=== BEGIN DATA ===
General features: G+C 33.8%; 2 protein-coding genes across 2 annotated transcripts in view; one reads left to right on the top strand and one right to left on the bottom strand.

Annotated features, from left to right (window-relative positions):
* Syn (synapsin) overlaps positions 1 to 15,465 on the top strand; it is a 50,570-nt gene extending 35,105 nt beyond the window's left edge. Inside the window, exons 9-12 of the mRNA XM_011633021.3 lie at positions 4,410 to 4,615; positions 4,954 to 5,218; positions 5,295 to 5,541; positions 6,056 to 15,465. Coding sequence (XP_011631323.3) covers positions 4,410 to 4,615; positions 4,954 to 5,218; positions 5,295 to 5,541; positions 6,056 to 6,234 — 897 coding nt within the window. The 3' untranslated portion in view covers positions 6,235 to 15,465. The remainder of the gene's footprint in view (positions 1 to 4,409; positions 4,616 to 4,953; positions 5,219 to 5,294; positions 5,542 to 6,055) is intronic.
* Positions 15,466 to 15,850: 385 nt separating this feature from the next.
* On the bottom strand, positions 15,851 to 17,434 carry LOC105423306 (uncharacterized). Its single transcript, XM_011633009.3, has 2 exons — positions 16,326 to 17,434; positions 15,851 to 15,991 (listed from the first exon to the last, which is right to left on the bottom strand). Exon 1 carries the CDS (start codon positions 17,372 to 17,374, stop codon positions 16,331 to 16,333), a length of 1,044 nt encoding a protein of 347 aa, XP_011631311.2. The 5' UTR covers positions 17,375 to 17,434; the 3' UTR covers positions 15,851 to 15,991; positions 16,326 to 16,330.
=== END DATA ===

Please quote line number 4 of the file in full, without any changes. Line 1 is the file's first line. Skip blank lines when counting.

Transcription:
* Positions 15,466 to 15,850: 385 nt separating this feature from the next.